In the Great Lakes, we drive to get where we are going. And with tens of thousands of lane-miles of roadway across the basin, in both urban areas and rural areas, the impact of all of that hard surface on our waterways adds up.
“If you look at the roads just in Toronto, and you put those roads end-to-end, they would extend from St. John’s, Newfoundland to Vancouver and back,” says Christine Zimmer, a senior manager of watershed protection and restoration for the Credit Valley Conservation Authority, a watershed advocacy group based in Mississauga, Ontario, and project adviser for the Greater Lakes initiative. “And they have an impact on our waterways. But it’s also a huge opportunity to do things better.”
The Greater Lakes project, managed by the Great Lakes Commission and funded by the Great Lakes Protection Fund, is striving to seize that opportunity. It’s doing so by helping local government agencies and watershed managers meet the challenge of dealing with stormwater runoff by thinking of it in a new way. They’re encouraging municipalities and citizens to see stormwater runoff not just as a problem to be dealt with, but as a resource that can be better utilized to benefit the Great Lakes ecosystem.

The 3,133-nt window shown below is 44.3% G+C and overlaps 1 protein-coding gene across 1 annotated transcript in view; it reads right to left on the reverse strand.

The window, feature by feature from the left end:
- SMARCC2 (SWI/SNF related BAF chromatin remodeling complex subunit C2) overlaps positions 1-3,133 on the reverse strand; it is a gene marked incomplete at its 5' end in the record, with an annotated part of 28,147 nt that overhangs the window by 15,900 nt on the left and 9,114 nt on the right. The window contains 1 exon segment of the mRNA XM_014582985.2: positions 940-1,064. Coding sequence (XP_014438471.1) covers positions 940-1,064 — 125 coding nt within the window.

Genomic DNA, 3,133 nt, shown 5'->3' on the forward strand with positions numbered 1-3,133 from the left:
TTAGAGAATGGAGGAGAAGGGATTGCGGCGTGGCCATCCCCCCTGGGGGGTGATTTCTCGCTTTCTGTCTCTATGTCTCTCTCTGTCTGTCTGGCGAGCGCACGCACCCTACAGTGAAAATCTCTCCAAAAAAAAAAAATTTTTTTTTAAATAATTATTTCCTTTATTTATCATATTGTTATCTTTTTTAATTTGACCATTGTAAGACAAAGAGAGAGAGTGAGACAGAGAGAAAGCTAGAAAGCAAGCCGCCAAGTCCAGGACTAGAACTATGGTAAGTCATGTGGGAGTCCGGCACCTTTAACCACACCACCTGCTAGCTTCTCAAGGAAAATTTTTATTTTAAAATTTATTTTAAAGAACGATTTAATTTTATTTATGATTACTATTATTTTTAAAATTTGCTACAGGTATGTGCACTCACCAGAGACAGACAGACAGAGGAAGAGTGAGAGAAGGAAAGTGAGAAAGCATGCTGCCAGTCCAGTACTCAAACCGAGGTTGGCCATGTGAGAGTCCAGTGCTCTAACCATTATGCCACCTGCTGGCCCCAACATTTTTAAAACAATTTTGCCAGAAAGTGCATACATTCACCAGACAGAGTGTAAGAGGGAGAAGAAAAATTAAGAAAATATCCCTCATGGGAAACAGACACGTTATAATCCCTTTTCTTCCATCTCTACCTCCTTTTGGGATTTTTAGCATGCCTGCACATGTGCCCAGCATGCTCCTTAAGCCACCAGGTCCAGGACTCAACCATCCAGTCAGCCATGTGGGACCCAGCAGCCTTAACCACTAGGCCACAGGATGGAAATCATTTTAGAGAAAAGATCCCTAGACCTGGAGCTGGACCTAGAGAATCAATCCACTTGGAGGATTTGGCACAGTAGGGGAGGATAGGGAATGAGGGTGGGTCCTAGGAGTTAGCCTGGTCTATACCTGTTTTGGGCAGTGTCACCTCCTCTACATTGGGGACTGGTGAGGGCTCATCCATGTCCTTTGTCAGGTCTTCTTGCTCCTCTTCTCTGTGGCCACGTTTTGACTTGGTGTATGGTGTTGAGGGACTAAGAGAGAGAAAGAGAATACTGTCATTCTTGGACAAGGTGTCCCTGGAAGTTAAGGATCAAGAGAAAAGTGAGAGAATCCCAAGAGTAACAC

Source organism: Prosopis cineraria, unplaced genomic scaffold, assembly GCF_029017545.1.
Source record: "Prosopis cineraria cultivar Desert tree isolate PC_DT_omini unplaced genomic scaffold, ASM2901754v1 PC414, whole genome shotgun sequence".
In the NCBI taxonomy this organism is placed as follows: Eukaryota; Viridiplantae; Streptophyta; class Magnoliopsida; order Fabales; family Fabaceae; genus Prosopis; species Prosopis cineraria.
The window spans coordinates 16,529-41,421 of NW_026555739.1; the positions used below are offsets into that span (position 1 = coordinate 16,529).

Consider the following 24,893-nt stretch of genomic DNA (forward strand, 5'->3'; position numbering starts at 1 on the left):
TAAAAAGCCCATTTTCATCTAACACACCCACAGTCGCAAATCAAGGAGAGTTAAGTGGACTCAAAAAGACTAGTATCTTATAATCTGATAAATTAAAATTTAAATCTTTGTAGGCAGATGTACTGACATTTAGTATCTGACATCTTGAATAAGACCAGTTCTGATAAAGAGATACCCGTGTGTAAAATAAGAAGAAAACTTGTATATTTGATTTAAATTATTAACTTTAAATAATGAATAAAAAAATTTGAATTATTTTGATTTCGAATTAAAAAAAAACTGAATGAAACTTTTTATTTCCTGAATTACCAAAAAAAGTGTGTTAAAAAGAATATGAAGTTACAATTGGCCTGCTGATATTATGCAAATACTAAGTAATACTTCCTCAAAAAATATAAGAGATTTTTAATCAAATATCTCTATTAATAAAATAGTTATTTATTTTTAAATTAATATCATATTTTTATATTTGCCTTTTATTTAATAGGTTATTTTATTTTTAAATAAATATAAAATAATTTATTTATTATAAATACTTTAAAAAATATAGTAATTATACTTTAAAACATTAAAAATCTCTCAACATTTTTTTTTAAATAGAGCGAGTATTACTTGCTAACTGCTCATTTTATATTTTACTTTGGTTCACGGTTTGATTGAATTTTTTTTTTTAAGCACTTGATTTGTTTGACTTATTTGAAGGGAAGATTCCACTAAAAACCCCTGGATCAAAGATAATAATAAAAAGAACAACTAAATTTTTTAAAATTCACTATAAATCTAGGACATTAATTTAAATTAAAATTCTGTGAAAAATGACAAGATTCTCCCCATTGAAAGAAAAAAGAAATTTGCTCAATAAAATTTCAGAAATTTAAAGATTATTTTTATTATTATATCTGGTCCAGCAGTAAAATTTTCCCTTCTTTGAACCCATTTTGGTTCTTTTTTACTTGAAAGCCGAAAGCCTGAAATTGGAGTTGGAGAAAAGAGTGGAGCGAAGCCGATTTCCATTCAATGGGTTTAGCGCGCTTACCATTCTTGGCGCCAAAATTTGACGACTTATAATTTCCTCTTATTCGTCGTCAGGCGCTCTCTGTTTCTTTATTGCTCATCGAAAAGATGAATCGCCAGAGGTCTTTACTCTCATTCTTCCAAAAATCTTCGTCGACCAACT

All across the country the infrastructure to treat stormwater runoff from roads and highways is antiquated–designed to get water off roadways as quickly as possible with little regard for its impact on local ecosystems. Think pipes, roadside ditches and big stormwater ponds. The sheer volume of water that drains off roadways into waterways is often delivered as quickly as possible to local ponds, rivers or lakes, with no method of either treating it or slowing it down.
The result? Erosion of local waterways, water pollution, damage to fish habitat, and flooding. –(November 2015) by Nina Ignaczak in MetroMode, Metro Detroit magazine.